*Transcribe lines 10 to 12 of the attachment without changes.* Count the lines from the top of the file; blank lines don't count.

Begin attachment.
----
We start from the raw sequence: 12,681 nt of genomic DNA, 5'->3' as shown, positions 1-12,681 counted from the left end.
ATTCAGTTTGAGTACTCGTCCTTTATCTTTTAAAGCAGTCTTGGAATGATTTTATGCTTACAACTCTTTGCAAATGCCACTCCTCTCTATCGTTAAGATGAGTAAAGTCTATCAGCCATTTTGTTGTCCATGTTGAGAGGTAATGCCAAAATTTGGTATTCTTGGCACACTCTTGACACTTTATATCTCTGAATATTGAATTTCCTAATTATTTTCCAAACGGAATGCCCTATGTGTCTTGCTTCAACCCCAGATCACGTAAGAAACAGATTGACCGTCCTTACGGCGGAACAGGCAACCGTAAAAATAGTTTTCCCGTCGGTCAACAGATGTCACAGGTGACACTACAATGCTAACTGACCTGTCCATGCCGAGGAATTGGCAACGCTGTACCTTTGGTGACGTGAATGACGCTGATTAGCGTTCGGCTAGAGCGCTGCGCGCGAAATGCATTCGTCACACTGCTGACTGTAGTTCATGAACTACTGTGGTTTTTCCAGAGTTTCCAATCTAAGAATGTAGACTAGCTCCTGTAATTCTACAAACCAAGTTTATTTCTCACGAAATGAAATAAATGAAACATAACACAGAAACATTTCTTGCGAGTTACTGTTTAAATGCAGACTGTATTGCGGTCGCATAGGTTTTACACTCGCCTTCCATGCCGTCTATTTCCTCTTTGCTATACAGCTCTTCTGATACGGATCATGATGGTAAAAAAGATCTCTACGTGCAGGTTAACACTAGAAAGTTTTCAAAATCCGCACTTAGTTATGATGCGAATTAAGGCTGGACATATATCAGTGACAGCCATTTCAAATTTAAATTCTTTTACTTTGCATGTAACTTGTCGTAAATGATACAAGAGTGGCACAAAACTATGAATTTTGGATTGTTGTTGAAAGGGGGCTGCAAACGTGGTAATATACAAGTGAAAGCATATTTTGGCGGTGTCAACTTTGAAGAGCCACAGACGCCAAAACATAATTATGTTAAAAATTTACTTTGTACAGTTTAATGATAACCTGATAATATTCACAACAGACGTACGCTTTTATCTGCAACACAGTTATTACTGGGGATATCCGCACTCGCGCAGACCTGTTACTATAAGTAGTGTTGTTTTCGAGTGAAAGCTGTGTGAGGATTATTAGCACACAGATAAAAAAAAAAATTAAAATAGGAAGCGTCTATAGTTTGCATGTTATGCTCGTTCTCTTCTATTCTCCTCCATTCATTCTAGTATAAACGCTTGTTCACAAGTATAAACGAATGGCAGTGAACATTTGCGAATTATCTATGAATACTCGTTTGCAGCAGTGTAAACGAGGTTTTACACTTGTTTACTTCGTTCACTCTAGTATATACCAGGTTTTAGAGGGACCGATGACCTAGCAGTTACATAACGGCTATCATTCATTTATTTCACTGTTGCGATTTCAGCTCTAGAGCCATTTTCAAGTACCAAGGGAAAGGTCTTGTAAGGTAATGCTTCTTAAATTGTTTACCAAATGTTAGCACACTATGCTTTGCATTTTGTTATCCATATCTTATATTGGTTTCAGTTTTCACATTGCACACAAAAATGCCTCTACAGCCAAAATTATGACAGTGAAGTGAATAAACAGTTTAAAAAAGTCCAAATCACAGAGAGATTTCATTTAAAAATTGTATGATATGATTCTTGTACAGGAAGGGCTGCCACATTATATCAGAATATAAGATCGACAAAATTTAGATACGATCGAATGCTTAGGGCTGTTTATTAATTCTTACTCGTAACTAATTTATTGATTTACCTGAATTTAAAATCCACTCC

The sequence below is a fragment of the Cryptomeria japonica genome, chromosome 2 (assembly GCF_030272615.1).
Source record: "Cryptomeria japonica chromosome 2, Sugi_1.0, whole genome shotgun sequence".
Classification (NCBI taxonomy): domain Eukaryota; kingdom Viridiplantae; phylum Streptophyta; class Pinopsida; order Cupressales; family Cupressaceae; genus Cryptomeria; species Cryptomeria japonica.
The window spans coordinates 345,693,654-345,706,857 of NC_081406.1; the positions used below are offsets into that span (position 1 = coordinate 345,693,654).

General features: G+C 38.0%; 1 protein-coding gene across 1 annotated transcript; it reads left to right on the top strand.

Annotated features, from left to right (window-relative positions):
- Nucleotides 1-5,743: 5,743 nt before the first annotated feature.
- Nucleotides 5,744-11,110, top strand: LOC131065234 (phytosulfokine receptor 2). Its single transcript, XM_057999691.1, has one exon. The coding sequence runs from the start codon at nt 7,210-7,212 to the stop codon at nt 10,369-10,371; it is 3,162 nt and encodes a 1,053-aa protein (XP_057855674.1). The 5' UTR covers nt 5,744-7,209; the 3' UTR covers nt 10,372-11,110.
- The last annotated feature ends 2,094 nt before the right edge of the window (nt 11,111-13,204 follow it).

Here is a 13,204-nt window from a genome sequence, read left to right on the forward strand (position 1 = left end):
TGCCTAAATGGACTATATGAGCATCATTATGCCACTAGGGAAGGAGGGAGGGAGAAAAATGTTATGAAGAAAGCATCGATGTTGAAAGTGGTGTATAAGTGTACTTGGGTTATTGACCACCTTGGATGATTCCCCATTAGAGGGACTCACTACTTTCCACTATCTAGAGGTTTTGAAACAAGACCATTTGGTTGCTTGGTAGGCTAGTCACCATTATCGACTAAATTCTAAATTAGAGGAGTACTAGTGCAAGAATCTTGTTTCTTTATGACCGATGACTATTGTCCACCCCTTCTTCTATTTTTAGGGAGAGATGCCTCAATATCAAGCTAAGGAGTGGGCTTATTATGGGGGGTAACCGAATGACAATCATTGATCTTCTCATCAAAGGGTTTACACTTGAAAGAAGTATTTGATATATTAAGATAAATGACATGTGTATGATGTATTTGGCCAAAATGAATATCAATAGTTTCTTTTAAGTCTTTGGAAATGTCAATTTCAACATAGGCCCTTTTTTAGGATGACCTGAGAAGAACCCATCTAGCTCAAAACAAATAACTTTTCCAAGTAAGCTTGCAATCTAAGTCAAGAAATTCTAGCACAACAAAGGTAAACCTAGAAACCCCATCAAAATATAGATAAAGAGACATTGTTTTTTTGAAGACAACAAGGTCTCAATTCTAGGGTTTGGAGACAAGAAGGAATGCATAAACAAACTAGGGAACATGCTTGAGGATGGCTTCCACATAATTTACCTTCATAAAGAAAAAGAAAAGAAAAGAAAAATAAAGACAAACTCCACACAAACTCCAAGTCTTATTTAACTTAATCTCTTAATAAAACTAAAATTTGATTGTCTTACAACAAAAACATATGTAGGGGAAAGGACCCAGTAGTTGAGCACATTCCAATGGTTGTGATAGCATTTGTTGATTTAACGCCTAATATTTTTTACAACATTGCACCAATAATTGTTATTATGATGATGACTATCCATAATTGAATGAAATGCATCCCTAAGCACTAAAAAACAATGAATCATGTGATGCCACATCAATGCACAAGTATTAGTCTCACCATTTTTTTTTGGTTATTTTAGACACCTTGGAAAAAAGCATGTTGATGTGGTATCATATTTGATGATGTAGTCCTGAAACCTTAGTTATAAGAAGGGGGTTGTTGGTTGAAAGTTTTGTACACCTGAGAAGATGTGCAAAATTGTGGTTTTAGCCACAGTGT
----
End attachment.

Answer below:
- Nucleotides 5,744-11,110, top strand: LOC131065234 (phytosulfokine receptor 2). Its single transcript, XM_057999691.1, has one exon. The coding sequence runs from the start codon at nt 7,210-7,212 to the stop codon at nt 10,369-10,371; it is 3,162 nt and encodes a 1,053-aa protein (XP_057855674.1). The 5' UTR covers nt 5,744-7,209; the 3' UTR covers nt 10,372-11,110.
- The last annotated feature ends 2,094 nt before the right edge of the window (nt 11,111-13,204 follow it).

Here is a 13,204-nt window from a genome sequence, read left to right on the forward strand (position 1 = left end):